You show up at an industry event, business cards in hand. In the space of about two hours, you've handed out dozens of cards, met lots of new people and shaken so many hands you think you may have developed tendinitis.
In the next couple of weeks, you send a blizzard of e-mails to your new business contacts, pitching your product, asking for referrals and even making some forays into requesting investments in a startup project.
You're just the kind of networker that makes Thom Singer groan.
"You don't propose marriage on the first date, do you?" Singer says. "It's the same with networking. You're supposed to share experiences and get to know people - to find a mutual trust and respect before trying to get something from them."
Singer, a networking guru and author of two books on the subject, says that too many people think that networking is just an opportunity for them to further their own ambitions, a sort of "it's all about me" mentality.
And, he adds, online networking has made the problem worse in many ways.
'REAL TUG OF WAR'
"Online networking is a tool, just like wearing a nametag is a tool and having a business card is a tool," Singer says. "It's useful, but the problem is everyone uses it differently, and they criticize anyone who doesn't use it the way they do."
Singer himself recently experienced someone being upset with him because he declined an online network invitation through LinkedIn, simply because he believed he didn't know the person well enough to serve as a connection. But others have argued that the whole point of online networking is to connect with people you don't really know.
"Online networking is useful and it's not going away, but it's become a real tug of war," Singer says. "It's growing so fast that it's growing without rules, and there's no one really policing it."
Still, Singer believes there is a protocol when it comes to networking, whether it's online or not. His suggestions:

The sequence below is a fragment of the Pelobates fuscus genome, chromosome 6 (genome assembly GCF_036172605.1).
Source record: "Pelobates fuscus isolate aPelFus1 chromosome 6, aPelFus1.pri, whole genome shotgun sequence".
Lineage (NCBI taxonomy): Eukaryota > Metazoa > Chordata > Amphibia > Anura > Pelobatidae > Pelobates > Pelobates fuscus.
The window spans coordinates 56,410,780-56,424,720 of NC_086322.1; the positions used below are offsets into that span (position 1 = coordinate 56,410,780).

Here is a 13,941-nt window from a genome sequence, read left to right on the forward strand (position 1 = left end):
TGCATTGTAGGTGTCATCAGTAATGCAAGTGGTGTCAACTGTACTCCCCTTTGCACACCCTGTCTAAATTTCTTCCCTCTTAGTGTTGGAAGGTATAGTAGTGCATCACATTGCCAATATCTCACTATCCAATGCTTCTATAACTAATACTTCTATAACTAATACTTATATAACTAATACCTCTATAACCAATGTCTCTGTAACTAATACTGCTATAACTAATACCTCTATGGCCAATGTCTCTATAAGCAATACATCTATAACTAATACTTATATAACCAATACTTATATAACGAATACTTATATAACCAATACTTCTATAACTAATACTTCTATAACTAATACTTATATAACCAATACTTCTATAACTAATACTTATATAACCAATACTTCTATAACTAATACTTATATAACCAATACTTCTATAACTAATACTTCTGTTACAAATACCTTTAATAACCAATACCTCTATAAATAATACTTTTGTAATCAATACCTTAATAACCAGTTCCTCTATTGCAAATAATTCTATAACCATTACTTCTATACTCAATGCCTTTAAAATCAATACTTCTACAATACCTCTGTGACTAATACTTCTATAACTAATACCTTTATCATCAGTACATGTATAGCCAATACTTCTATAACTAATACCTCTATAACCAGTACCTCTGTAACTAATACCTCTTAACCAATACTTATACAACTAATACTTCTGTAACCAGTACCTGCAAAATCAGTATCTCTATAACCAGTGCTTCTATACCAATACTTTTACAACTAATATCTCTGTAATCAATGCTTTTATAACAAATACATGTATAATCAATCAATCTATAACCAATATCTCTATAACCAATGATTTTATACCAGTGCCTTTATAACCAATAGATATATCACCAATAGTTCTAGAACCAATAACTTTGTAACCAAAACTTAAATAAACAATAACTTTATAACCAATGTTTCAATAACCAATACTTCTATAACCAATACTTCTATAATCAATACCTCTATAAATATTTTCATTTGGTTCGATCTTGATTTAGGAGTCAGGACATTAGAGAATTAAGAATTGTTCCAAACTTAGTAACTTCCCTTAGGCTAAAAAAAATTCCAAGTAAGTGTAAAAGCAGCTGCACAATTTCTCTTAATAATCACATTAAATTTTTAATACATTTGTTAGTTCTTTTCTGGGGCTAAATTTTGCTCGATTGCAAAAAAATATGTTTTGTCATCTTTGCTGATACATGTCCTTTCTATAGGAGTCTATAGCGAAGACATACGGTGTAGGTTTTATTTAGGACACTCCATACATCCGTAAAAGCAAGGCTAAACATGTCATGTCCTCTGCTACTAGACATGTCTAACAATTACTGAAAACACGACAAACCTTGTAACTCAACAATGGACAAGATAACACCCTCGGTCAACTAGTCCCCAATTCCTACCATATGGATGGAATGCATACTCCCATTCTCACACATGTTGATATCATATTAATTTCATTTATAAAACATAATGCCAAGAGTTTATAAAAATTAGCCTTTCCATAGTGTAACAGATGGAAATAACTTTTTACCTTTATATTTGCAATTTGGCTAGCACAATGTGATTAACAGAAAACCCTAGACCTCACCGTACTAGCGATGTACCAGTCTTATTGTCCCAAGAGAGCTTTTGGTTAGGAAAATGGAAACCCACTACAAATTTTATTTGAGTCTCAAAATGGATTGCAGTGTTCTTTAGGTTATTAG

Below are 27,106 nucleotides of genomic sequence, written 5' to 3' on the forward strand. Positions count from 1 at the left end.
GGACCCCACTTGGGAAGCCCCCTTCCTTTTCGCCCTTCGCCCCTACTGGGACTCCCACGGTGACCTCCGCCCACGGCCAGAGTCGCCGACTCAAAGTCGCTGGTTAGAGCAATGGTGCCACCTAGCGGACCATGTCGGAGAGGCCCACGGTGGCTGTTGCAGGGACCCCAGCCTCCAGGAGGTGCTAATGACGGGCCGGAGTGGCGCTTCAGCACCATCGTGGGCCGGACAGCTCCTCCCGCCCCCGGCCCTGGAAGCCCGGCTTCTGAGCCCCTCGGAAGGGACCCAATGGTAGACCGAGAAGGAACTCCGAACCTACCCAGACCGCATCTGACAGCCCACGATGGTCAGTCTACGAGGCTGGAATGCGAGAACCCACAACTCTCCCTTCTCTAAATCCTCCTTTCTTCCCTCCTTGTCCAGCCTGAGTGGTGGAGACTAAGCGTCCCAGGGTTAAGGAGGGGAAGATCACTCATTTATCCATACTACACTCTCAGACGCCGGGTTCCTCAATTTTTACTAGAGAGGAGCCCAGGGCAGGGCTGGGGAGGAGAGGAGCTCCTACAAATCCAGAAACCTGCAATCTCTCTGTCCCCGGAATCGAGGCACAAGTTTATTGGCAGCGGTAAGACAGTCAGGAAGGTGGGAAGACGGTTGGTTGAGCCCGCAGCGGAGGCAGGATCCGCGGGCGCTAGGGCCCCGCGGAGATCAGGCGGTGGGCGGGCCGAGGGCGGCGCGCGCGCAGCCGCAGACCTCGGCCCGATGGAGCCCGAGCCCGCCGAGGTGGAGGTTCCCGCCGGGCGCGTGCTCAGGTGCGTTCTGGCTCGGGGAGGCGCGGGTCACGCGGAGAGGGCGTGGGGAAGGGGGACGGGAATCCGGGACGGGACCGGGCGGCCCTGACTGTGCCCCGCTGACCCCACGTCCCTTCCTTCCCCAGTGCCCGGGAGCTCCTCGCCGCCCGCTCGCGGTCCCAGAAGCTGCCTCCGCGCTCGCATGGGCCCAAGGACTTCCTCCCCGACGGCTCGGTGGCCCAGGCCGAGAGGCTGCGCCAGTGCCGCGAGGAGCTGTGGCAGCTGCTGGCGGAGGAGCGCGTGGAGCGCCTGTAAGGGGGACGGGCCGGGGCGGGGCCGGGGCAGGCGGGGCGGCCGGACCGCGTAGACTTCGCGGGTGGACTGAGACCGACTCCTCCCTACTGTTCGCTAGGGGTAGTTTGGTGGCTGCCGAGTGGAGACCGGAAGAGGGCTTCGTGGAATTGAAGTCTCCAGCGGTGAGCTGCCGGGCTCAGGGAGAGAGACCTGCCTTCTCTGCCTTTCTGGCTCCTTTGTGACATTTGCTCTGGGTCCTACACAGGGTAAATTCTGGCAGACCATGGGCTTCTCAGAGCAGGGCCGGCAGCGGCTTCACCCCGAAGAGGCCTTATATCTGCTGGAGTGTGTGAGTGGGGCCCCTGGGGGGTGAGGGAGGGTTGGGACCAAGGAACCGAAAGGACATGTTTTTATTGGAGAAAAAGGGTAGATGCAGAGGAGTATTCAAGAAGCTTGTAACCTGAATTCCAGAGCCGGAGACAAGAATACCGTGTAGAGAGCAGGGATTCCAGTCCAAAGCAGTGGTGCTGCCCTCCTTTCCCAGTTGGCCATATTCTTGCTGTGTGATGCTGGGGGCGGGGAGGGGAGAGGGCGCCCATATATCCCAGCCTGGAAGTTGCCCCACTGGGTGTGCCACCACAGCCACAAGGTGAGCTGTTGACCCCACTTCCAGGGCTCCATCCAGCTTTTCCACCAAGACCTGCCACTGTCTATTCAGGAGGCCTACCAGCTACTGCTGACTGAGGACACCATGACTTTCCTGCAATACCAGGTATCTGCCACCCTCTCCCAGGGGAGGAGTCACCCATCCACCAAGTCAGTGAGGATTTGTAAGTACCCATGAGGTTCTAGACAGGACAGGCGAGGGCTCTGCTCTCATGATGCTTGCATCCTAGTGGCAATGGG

Don't be a dive-bomb networker. This means that swooping in on people, jamming a business card in their pocket and swooping out again is not effective networking. You must make a genuine connection (ask questions about what they do, how they do it and what mutual interests you have), then follow up with a phone call or e-mail in the coming weeks.
Singer says it takes seven to 10 interactions before a real connection is made.
Do give more than you take. Singer says that a good rule of thumb is that you must give three times as much as you want. Be patient - it usually takes time to make a real connection with someone.
Do know when to quit. If you're giving and giving and getting no real response from a contact, then it's probably time to move on. Don't take it personally, since many people may have the contacts they already need.
Don't be rude. Singer says that even if you decline an online invitation to connect or don't feel comfortable with someone's efforts to network with you, "always obey the social conventions and be polite."
Do know that networking is mutually beneficial.
"A lot of people are self conscious about networking, but you should always remember that you bring something of value to the table," Singer says. "You make a connection with someone and you learn one another's strengths and then you are able to articulate that to other people. You become an evangelist for the other person, and vice versa. It's a matter of having mutual respect for one another, so you enjoy singing one another's praises."
If you're interested in more information on how to be an effective networker, consider reading Singer's book, Some Assembly Required: How to Make, Grow and Keep Your Business Relationships (New Year Publishing, $21.95), or check out his Web site at www.thomsinger.com.
And, for more on networking, join the blog discussion at www.anitabruzzese.com.